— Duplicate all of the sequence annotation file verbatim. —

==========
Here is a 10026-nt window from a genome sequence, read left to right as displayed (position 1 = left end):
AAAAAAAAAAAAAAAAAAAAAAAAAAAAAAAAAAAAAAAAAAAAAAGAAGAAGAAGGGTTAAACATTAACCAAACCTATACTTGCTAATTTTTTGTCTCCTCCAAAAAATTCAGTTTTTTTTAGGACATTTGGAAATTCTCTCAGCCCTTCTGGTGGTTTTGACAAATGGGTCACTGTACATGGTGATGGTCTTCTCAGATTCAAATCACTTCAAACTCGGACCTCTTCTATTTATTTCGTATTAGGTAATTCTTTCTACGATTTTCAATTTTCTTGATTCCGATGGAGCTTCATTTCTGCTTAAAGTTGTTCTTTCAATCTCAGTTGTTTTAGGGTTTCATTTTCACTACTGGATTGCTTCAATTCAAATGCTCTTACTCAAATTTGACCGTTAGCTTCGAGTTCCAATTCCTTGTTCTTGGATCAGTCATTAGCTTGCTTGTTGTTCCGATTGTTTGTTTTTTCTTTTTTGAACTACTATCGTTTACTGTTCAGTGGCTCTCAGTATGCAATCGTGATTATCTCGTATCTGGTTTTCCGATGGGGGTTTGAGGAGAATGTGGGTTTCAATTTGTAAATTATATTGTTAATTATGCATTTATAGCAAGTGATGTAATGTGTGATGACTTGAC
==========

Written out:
Here is a 10026-nt window from a genome sequence, read left to right as displayed (position 1 = left end):
AAAAAAAAAAAAAAAAAAAAAAAAAAAAAAAAAAAAAAAAAAAAAAGAAGAAGAAGGGTTAAACATTAACCAAACCTATACTTGCTAATTTTTTGTCTCCTCCAAAAAATTCAGTTTTTTTTAGGACATTTGGAAATTCTCTCAGCCCTTCTGGTGGTTTTGACAAATGGGTCACTGTACATGGTGATGGTCTTCTCAGATTCAAATCACTTCAAACTCGGACCTCTTCTATTTATTTCGTATTAGGTAATTCTTTCTACGATTTTCAATTTTCTTGATTCCGATGGAGCTTCATTTCTGCTTAAAGTTGTTCTTTCAATCTCAGTTGTTTTAGGGTTTCATTTTCACTACTGGATTGCTTCAATTCAAATGCTCTTACTCAAATTTGACCGTTAGCTTCGAGTTCCAATTCCTTGTTCTTGGATCAGTCATTAGCTTGCTTGTTGTTCCGATTGTTTGTTTTTTCTTTTTTGAACTACTATCGTTTACTGTTCAGTGGCTCTCAGTATGCAATCGTGATTATCTCGTATCTGGTTTTCCGATGGGGGTTTGAGGAGAATGTGGGTTTCAATTTGTAAATTATATTGTTAATTATGCATTTATAGCAAGTGATGTAATGTGTGATGACTTGAC